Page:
Format

Send to

Choose Destination
Proc Natl Acad Sci U S A. 2014 May 27;111(21):7801-6. doi: 10.1073/pnas.1400782111. Epub 2014 May 12.

Cheating by type 3 secretion system-negative Pseudomonas aeruginosa during pulmonary infection.

Author information

1
Departments of Medicine and barbara.kazmierczak@yale.edu.
2
Departments of Medicine andGraduate Program in Molecular and Cell Biology, Quinnipiac University, Hamden, CT 06518.
3
Departments of Medicine and.
4
Departments of Medicine andMicrobial Pathogenesis, Yale University School of Medicine, New Haven, CT 06520; and barbara.kazmierczak@yale.edu.

Abstract

The opportunistic pathogen Pseudomonas aeruginosa expresses a type 3 secretion system (T3SS) strongly associated with bacterial virulence in murine models and human patients. T3SS effectors target host innate immune mechanisms, and T3SS-defective mutants are cleared more efficiently than T3SS-positive bacteria by an immunocompetent host. Nonetheless, T3SS-negative isolates are recovered from many patients with documented P. aeruginosa infections, leading us to test whether T3SS-negative strains could have a selective advantage during in vivo infection. Mice were infected with mixtures of T3SS-positive WT P. aeruginosa plus isogenic T3SS-OFF or constitutively T3SS-ON mutants. Relative fitness of bacteria in this acute pneumonia model was reflected by the competitive index of mutants relative to WT. T3SS-OFF strains outcompeted WT PA103 in vivo, whereas a T3SS-ON mutant showed decreased fitness compared with WT. In vitro growth rates of WT and T3SS-OFF bacteria were determined under T3SS-inducing conditions and did not differ significantly. Increased fitness of T3SS-OFF bacteria was no longer observed at high ratios of T3SS-OFF to WT, a feature characteristic of bacterial cheaters. Cheating by T3SS-OFF bacteria occurred only when T3SS-positive bacteria expressed the phospholipase A2 effector Exotoxin U (ExoU). T3SS-OFF bacteria showed no fitness advantage in competition experiments carried out in immunodeficient MyD88-knockout mice or in neutrophil-depleted animals. Our findings indicate that T3SS-negative isolates benefit from the public good provided by ExoU-mediated killing of recruited innate immune cells. Whether this transient increase in fitness observed for T3SS-negative strains in mice contributes to the observed persistence of T3SS-negative isolates in humans is of ongoing interest.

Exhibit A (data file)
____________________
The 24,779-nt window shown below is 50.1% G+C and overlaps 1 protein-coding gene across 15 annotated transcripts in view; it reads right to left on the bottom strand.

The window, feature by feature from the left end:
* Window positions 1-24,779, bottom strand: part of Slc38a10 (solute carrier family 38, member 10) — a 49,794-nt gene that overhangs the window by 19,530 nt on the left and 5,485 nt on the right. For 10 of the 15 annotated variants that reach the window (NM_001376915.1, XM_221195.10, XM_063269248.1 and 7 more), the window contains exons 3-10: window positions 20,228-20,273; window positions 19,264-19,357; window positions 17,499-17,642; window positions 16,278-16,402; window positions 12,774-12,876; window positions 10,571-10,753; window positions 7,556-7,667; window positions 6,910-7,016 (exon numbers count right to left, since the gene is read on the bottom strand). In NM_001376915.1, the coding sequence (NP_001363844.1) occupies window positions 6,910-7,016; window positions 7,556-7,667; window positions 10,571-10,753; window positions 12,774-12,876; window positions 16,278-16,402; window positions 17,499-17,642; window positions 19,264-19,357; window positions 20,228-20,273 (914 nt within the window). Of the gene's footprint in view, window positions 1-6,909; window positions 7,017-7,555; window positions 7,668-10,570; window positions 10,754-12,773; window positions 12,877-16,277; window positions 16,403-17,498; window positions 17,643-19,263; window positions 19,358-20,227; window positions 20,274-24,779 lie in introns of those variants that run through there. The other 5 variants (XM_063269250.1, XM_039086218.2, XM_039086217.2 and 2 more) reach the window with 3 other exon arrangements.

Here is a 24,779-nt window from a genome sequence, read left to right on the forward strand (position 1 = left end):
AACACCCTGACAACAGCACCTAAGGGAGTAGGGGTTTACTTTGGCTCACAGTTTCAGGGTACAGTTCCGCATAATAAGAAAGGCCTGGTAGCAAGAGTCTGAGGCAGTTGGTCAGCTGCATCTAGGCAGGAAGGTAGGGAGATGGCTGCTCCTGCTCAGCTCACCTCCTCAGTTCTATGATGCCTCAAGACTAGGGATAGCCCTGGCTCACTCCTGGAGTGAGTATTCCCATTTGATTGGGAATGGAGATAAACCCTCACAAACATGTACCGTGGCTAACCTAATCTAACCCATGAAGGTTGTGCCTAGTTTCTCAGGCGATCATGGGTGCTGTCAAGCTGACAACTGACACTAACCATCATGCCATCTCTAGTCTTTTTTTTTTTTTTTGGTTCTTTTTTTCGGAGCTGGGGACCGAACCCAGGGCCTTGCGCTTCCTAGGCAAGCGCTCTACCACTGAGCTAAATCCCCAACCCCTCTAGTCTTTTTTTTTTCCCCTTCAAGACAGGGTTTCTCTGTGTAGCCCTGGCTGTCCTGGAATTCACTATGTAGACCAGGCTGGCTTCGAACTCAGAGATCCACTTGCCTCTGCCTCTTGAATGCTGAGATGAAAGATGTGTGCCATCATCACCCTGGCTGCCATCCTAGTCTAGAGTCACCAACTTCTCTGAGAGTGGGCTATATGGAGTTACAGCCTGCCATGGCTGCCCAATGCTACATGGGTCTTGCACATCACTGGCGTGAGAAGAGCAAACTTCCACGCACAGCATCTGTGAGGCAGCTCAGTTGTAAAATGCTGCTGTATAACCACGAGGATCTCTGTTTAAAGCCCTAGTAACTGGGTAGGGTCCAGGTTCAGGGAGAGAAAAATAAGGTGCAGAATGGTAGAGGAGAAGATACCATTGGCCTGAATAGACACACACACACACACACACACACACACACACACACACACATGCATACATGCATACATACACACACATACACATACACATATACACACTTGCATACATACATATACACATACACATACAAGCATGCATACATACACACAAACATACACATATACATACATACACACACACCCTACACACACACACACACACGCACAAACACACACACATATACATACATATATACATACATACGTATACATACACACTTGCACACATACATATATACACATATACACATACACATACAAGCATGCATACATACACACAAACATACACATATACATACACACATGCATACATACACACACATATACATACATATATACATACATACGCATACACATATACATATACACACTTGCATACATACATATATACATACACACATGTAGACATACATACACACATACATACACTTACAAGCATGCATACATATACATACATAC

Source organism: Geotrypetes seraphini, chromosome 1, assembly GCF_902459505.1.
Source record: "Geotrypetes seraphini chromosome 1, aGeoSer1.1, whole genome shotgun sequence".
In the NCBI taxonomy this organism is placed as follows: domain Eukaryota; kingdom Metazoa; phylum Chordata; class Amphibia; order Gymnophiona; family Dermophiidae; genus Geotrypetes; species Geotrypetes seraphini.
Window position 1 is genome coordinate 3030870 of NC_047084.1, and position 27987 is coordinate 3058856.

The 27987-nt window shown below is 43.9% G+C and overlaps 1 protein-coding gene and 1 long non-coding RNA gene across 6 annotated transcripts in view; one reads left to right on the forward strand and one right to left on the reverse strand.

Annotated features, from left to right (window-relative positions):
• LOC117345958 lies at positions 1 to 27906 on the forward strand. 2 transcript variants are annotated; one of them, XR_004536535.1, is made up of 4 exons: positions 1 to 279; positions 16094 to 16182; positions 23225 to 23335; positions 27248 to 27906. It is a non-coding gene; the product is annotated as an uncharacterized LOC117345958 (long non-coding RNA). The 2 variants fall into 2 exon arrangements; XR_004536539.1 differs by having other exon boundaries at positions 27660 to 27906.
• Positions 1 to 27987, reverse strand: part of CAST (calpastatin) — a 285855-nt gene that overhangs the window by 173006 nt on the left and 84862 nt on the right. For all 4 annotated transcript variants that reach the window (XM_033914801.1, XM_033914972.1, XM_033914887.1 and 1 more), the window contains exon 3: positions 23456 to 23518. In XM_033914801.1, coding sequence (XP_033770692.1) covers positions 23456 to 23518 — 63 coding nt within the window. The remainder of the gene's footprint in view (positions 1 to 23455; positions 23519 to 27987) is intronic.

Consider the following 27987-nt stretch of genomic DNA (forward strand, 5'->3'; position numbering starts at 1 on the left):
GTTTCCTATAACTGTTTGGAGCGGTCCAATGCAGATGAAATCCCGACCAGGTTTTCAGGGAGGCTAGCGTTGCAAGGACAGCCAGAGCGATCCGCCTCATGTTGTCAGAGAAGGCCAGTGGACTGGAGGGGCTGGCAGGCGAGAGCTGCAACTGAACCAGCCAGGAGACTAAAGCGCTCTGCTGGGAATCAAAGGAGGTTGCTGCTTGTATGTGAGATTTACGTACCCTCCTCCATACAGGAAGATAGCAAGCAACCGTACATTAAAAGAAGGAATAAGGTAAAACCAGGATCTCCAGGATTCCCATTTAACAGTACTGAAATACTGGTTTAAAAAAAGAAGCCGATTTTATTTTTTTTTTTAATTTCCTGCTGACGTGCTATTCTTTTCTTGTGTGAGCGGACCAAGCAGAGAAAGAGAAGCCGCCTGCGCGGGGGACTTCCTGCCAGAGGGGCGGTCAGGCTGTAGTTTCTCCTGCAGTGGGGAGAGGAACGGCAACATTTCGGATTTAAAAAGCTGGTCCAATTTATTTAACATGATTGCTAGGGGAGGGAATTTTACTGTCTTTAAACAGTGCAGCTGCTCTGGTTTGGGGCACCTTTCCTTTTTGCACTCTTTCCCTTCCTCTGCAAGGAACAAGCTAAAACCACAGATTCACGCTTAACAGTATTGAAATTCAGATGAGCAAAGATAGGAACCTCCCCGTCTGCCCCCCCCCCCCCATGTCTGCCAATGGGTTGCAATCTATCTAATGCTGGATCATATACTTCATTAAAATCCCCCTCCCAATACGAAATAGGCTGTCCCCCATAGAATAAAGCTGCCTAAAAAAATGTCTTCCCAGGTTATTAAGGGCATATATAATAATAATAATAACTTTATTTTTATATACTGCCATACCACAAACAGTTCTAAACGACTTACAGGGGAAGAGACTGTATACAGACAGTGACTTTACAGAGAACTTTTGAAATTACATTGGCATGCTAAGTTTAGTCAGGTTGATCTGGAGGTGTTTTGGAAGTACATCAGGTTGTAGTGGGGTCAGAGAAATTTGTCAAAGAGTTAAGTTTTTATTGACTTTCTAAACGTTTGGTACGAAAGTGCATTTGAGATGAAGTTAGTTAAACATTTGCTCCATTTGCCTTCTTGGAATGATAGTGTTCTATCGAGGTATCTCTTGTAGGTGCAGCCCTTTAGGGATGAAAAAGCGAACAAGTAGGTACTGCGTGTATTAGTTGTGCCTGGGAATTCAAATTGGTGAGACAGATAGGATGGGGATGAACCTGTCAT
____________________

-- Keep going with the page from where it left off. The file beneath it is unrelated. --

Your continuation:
PMID:
24821799
PMCID:
PMC4040582
DOI:
10.1073/pnas.1400782111
[Indexed for MEDLINE]
Free PMC Article

Supplemental Content

Full text links

Icon for HighWire Icon for PubMed Central
Loading ...
Support Center